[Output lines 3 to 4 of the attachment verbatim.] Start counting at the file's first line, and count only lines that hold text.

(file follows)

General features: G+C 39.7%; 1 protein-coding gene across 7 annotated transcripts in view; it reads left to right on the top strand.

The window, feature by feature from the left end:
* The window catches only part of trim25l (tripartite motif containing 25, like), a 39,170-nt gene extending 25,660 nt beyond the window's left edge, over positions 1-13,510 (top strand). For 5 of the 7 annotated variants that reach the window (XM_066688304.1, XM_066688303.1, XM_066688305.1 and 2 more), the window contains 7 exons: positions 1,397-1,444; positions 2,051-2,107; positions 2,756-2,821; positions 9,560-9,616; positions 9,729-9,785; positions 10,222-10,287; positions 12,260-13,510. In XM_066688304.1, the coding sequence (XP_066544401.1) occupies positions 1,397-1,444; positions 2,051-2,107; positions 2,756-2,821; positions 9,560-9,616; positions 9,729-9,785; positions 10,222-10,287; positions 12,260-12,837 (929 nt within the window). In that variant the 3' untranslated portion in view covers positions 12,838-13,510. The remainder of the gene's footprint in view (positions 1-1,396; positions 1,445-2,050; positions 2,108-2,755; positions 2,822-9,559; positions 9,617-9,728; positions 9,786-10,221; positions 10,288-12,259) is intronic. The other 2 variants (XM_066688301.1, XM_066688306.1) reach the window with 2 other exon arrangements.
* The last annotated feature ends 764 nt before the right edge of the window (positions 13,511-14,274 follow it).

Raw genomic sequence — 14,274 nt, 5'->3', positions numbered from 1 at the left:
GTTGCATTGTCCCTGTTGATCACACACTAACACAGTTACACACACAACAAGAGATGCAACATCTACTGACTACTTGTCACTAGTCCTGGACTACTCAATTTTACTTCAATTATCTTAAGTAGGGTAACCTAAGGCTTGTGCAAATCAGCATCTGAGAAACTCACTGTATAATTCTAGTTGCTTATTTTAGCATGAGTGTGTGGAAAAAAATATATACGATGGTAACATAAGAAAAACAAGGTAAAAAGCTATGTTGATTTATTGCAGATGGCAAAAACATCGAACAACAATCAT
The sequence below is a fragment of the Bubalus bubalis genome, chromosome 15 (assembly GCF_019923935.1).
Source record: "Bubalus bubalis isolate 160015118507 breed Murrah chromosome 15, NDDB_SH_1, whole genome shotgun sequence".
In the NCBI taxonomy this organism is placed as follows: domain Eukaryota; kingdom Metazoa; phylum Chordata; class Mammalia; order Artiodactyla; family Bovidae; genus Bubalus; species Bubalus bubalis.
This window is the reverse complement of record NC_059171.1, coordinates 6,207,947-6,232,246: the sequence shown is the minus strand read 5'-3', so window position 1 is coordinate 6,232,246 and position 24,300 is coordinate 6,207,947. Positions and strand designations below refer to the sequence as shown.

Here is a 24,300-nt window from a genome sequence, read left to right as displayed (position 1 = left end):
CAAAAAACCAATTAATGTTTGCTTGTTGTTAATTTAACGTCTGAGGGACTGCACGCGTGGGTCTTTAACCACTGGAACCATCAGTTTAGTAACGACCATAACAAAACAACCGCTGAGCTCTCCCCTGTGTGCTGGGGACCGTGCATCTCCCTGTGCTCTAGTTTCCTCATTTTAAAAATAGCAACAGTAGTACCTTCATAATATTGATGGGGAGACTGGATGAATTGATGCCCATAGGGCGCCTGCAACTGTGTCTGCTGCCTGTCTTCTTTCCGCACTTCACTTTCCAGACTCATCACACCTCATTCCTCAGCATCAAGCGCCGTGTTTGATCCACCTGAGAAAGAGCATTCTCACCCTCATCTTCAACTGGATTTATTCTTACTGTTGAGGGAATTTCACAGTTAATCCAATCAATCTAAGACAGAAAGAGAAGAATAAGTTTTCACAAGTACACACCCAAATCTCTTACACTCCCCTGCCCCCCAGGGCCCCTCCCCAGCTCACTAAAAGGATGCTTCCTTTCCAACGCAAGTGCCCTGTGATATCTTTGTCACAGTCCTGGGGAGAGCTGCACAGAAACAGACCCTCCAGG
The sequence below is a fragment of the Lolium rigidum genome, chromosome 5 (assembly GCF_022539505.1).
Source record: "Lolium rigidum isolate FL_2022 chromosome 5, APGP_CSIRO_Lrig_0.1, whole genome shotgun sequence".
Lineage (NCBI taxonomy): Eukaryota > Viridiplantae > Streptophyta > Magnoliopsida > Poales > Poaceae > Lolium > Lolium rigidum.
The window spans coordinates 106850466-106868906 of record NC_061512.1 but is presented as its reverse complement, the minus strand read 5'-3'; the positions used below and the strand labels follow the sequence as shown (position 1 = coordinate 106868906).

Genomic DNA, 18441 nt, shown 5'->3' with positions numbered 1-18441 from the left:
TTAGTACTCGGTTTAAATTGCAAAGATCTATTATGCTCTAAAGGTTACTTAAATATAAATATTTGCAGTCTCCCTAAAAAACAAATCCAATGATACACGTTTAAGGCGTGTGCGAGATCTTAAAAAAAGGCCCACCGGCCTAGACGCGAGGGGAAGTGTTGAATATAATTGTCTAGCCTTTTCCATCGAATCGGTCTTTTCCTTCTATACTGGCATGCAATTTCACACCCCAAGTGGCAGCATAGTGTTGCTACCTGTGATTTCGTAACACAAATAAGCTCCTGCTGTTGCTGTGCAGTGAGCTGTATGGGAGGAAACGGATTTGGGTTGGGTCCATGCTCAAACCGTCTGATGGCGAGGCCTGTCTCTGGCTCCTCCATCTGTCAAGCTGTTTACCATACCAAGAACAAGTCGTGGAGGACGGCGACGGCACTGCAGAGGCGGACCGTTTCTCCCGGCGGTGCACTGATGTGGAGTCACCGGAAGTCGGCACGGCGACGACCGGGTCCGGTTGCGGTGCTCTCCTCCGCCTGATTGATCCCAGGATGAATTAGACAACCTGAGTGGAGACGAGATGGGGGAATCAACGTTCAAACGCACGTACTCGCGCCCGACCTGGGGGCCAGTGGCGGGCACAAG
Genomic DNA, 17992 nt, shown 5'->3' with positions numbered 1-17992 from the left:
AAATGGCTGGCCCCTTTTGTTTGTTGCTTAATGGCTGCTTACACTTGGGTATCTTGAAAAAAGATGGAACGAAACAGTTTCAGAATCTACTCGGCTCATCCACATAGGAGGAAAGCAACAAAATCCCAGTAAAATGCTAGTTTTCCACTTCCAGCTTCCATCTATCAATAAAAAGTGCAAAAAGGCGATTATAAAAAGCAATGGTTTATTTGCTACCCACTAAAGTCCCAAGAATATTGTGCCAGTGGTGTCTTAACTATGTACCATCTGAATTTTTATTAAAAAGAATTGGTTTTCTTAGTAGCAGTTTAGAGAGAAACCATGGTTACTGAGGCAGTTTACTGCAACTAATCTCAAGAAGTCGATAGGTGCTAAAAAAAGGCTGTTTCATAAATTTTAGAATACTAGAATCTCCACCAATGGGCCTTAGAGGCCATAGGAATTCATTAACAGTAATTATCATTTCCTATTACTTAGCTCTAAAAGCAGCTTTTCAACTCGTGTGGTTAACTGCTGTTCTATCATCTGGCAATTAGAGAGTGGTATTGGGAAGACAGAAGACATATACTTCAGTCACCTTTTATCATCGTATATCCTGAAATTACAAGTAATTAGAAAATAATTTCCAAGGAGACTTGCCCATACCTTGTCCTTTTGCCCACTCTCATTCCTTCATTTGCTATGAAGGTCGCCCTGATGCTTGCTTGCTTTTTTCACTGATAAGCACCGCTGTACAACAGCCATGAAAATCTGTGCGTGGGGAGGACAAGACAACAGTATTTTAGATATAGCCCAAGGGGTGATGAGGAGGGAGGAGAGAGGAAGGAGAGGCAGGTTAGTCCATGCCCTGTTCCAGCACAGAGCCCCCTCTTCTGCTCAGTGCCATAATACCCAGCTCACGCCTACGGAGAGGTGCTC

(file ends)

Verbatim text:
* The window catches only part of trim25l (tripartite motif containing 25, like), a 39,170-nt gene extending 25,660 nt beyond the window's left edge, over positions 1-13,510 (top strand). For 5 of the 7 annotated variants that reach the window (XM_066688304.1, XM_066688303.1, XM_066688305.1 and 2 more), the window contains 7 exons: positions 1,397-1,444; positions 2,051-2,107; positions 2,756-2,821; positions 9,560-9,616; positions 9,729-9,785; positions 10,222-10,287; positions 12,260-13,510. In XM_066688304.1, the coding sequence (XP_066544401.1) occupies positions 1,397-1,444; positions 2,051-2,107; positions 2,756-2,821; positions 9,560-9,616; positions 9,729-9,785; positions 10,222-10,287; positions 12,260-12,837 (929 nt within the window). In that variant the 3' untranslated portion in view covers positions 12,838-13,510. The remainder of the gene's footprint in view (positions 1-1,396; positions 1,445-2,050; positions 2,108-2,755; positions 2,822-9,559; positions 9,617-9,728; positions 9,786-10,221; positions 10,288-12,259) is intronic. The other 2 variants (XM_066688301.1, XM_066688306.1) reach the window with 2 other exon arrangements.
* The last annotated feature ends 764 nt before the right edge of the window (positions 13,511-14,274 follow it).